THE landscape around Tanjong Pagar MRT Station is set to be transformed over the next few years when a new development is built, rising to about 60 storeys.
The project, opposite International Plaza, will be built on a 'white' site launched by the Urban Redevelopment Authority (URA) yesterday and which is expected to fetch over $1 billion.
The 99-year leasehold site can generate nearly 1.7 million square feet maximum gross floor area (GFA), of which at least 60 per cent must be for offices and another 10 per cent for hotel use. Most market watchers expect the successful developer to put the balance 30 per cent GFA to residential use, cashing in on strong demand for inner-city apartments. Sales of apartments will help part-finance the development, say property consultants.
The apartments are expected to be built on the 1.5 hectare site's front portion (facing Wallich Street and Maxwell Chambers), which can have a maximum height of 280 metres above mean sea level (AMSL). This is currently the maximum height control allowed in Singapore and will optimise views of the apartments.
Caveats of new residential launches in the vicinity such as Altez and 76 Shenton range from $1,900 to $2,300 psf, from sales in the past six months, says CB Richard Ellis executive director Li Hiaw Ho.
Cushman & Wakefield Singapore managing director Donald Han estimates the residential component can generate between 400 and 540 apartments, assuming an average unit size of 1,200 sq ft and 900 sq ft respectively.
The project is expected to generate about 846,000 sq ft net lettable area of offices - based on the minimum 60 per cent office component stipulated, says CBRE.
As at the second quarter of this year, the average monthly rental of premium-grade office space in the Tanjong Pagar area was about $6.80 psf, compared with $8.37 psf in the Marina Bay area. During the office market peak in Q2/Q3 2008, the figures were $12.50 psf and $19 psf respectively.
'Office rents have bottomed and the overall pipeline supply will taper off after 2012. Hence the development will benefit from an upswing in office rents, barring any slowdown or decline in the major economies,' says Chua Chor Hoon, head of Southeast Asia research at DTZ.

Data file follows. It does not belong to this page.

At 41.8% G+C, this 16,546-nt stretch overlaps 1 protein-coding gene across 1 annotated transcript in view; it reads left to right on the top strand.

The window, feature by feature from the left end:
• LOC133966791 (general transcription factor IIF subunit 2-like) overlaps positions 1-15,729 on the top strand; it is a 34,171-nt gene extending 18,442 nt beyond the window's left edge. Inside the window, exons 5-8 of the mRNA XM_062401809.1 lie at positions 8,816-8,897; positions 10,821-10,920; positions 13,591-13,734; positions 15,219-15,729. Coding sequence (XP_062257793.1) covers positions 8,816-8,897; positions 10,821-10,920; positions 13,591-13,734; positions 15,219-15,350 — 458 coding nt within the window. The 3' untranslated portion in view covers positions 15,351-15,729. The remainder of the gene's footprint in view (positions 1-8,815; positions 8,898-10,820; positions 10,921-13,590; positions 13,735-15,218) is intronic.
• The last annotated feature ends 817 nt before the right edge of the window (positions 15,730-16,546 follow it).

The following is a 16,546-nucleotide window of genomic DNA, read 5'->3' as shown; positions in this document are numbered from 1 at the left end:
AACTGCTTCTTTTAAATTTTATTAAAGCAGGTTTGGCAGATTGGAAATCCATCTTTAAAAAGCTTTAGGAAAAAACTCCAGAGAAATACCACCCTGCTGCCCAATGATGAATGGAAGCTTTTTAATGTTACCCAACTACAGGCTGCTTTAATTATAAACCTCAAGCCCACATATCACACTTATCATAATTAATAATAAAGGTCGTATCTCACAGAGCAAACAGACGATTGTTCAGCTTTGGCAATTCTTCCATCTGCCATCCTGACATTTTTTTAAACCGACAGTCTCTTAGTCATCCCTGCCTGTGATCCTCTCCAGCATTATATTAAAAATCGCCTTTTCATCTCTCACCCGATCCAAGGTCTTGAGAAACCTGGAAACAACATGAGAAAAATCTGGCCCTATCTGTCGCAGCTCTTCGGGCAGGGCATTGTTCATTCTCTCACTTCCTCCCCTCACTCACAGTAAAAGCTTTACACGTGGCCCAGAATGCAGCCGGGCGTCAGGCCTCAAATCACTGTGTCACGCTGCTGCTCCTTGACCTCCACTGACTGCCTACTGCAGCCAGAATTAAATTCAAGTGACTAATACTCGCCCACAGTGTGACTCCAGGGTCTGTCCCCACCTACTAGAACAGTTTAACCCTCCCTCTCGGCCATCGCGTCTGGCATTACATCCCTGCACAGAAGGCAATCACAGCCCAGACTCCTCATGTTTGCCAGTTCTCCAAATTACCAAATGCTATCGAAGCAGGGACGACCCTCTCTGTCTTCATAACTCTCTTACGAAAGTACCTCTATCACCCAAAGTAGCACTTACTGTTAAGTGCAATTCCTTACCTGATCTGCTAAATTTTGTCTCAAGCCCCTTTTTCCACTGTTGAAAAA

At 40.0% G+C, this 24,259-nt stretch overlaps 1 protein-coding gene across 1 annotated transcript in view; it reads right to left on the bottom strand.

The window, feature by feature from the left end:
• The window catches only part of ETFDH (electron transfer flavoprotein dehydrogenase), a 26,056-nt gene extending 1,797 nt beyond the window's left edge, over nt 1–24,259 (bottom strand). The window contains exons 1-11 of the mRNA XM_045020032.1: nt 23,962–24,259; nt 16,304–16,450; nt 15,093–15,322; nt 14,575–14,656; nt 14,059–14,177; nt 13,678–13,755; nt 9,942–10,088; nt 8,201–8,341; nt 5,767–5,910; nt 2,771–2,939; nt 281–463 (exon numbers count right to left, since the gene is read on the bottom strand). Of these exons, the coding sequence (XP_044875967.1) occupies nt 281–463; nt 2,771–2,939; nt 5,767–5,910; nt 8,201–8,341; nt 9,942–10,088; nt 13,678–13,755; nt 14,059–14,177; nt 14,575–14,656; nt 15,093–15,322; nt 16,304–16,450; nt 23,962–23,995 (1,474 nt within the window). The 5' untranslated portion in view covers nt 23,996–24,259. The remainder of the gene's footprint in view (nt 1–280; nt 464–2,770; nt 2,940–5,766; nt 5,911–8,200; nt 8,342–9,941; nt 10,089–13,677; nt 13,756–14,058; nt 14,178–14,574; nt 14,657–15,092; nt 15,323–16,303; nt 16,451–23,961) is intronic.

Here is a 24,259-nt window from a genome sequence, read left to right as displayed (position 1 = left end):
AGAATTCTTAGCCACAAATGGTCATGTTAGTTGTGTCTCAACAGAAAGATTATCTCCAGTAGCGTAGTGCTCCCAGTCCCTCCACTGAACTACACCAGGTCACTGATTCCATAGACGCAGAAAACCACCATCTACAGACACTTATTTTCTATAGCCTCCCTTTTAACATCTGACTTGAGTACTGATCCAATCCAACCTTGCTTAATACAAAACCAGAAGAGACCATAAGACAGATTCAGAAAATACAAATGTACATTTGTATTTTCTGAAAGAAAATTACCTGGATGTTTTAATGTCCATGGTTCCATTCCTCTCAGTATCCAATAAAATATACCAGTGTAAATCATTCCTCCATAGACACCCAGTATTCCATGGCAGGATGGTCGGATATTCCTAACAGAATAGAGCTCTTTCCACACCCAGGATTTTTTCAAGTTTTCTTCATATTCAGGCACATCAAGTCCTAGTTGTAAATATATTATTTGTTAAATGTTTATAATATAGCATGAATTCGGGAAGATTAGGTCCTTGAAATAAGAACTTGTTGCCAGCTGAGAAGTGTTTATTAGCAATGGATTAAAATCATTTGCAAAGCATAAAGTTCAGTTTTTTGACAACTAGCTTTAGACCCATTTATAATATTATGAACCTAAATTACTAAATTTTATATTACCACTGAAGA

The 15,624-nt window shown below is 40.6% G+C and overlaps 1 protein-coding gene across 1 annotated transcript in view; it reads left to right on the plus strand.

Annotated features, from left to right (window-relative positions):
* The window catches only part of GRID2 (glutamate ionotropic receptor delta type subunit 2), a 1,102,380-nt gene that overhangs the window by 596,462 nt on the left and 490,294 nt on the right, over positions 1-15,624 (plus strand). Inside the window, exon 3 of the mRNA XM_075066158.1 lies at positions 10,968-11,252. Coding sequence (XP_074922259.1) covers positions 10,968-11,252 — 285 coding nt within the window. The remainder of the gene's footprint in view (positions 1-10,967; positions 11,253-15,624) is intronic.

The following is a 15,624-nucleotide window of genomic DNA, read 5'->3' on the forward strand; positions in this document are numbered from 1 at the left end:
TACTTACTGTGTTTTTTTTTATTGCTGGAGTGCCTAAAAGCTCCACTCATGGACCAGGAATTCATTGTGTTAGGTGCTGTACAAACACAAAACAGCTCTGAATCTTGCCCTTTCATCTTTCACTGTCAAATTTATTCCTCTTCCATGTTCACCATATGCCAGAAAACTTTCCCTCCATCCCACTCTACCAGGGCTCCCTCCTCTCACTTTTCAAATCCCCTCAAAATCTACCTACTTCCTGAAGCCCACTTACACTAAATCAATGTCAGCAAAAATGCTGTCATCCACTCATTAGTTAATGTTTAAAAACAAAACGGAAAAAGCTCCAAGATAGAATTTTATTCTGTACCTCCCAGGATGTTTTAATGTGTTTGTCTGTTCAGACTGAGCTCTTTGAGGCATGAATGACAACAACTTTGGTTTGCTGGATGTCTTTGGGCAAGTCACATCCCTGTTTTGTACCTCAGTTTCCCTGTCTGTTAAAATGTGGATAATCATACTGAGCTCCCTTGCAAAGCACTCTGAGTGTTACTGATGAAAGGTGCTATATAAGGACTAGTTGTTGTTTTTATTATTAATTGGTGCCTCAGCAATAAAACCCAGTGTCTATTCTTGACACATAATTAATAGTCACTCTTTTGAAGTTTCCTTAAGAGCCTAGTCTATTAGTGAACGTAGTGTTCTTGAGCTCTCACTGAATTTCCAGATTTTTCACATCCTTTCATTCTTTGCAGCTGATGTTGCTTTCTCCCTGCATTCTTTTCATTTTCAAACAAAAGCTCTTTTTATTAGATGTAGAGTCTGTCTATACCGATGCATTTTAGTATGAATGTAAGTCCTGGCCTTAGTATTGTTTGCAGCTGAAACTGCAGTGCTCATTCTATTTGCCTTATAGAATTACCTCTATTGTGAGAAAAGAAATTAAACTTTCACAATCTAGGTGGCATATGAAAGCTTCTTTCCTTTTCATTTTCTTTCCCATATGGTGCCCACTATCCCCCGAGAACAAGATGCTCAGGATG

Cushman's Mr Han also observed that on the back of strong take-up for new office projects, confidence and appetite for commercial-dominated developments in the financial district is slowly building up among developers.
He estimates that the project's minimum hotel component - 10 per cent of GFA - would be enough for a 315 to 320-room hotel.
DTZ's Ms Chua expects the site to draw only a handful of bidders, mainly bigger developers experienced with office projects. Mr Han predicts 4-6 bids, most of them in the $650-$720 per square foot per plot ratio (psf ppr) range. This range of unit land price works out to absolute land bids of about $1.1 billion-$1.2 billion.
Some analysts reckon bids could be pushed even higher, to around $800 psf ppr or $1.4 billion.
'Strong interest is expected from the 'usual suspects' of listed developers and foreign funds either individually or on a joint- venture basis. As this is a big-ticket site, we expect participation by foreign developers like Hongkong Land and Cheung Kong,' says Mr Han.
While a chunk of the site has a maximum building height of 280 metres AMSL, the rear portion (facing Peck Seah Street) can be built up to 200 metres AMSL. Part of the site (mostly above the MRT station box) has a maximum six-storey height.
Analysts say the project will contribute to the rejuvenation of the Tanjong Pagar area and inject new office space in the old CBD - helping to offset some of the loss of stock from the conversion of ageing office blocks into apartments.
The Tanjong Pagar site is being offered under the Government's Confirmed List for the second half of 2010. Its tender will close on Nov 16. 'Selection of the successful tenderer will be based on the tendered land price only,' URA said.
Source: Business Times, 31 Jul 2010